Saturday, March 24, 2018

Be an Encourager


lightstock_66085_xsmall_user_3844373When’s the last time you heard someone say they have the gift of encouragement as found in Romans 12:7-8? We often hear Christians say they have the gift of tongues, prophesy or healing, but no one talks about being an encourager. Certainly, there’s no lack of discouragement in the world. It’s something we have to deal with from sources internal and external. Whether we have the gift of encouragement or not; It doesn’t take much to encourage; a thoughtful word or kind deed will often go a long way. To be honest, sometimes we don’t know to respond to someone who is discouraged or grieving. We fear we might fumble over our words or make matters worse.

Remember Job’s friends Eliphaz, Bildad, and Zophar; they intended to sympathize and comfort him after great losses and pain. Job lost his children, livelihood, and his health diminished in a very short time (Job 1-2). The Bible says, “When they saw him from a distance, they could hardly recognize him; they began to weep aloud, and they tore their robes and sprinkled dust on their heads. Then they sat on the ground with him for seven days and seven nights. No one said a word to him, because they saw how great his suffering was” (Job 2:12-13). They remained silent for seven whole days; quite a feat compared to today’s standards. Job was the first to break the silence; he began expressing his pain, grief, and confusion. Job’s friends may have meant well, but in his reply to Eliphaz in chapter 16:1-5, he says,

“You are all miserable comforters. Is there no end to your empty words? What provokes you that you continue testifying? If you were in my place, I could also talk like you. I could string words together against you and shake my head at you. Instead, I would encourage you with my mouth, and the consolation from my lips would bring relief.”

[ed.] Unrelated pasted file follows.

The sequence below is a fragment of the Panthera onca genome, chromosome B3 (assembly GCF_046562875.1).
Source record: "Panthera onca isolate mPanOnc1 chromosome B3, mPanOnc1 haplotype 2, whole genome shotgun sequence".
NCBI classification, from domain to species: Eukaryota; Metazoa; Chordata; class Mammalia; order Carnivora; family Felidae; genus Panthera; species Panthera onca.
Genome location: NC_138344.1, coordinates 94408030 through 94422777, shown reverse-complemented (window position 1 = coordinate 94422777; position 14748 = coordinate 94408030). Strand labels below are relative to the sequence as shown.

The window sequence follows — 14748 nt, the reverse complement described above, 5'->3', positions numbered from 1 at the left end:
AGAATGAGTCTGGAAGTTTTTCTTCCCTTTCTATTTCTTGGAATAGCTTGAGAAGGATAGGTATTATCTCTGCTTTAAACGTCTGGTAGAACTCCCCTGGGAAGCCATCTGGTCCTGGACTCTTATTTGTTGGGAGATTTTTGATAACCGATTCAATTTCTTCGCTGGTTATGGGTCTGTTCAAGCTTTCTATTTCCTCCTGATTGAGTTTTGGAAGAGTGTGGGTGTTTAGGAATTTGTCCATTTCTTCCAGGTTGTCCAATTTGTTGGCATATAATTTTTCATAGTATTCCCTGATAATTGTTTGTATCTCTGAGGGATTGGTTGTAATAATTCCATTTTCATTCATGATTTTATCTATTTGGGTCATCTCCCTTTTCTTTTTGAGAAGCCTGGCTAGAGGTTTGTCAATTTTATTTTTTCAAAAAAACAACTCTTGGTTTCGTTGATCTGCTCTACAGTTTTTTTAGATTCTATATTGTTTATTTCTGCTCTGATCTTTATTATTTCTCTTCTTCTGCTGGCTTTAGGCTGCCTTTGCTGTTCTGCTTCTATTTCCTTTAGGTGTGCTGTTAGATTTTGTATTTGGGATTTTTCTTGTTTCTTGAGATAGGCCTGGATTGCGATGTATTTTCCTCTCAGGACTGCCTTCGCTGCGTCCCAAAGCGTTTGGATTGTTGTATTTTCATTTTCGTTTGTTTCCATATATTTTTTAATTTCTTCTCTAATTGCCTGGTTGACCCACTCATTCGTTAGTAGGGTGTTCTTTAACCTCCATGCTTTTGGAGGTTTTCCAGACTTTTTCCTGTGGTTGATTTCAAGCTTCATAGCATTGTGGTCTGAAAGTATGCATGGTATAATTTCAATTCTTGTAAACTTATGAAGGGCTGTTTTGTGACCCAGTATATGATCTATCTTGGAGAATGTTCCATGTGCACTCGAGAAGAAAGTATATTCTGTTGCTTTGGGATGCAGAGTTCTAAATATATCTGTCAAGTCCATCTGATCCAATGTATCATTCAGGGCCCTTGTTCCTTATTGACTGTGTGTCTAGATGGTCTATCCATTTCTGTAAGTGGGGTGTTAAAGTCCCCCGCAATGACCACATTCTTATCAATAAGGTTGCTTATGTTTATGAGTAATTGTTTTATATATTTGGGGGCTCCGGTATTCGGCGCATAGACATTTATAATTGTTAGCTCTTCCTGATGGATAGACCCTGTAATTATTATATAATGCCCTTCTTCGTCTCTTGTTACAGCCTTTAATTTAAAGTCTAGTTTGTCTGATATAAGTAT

Obviously Job isn’t feeling very encouraged or comforted; he feels humiliated and mistreated by the very ones who sought to help him in his time of sorrow (Job 19:3). How do we avoid making the ones we love and care for feel worse in their time of grief or discouragement? While definitely not a cure all, our presence oftentimes is more than enough. A hug or the holding of a hand can be just as meaningful as any word or deed. We can pray to the Lord for guidance in what to do or say. We can pray with them; we need not feel helpless.

As believers, the Holy Spirit is the ultimate Encourager. Jesus called the Holy Spirit “the Parakletos,” a Greek term found in the book of John which is  interpreted as “Advocate,” “Helper,” “Comforter,” or “Counselor” in most Bibles. He comes along side us in our sorrow, pain, and discouragement. We are never alone in our time of need. We are never alone when we offer comfort to our sisters and brothers in Christ, our family, or friends. The Holy Spirit is the one who helps in weakness and when we don’t know what we should pray (Rom. 8:26).

The Bible calls us to bear one another’s burdens even as we endure our own (Gal.6.2, Phil 2:4). We also build faith as we encourage, since it extinguishes the fiery darts of Satan (1Thess 5:11, Gal 6:16). We have a duty to the Lord and fellow Christians to encourage. We can encourage because we ourselves are being encouraged by the Lord through His Spirit.

“Therefore, encourage one another and build each other up as you are already doing” 1 Thes. 5:11


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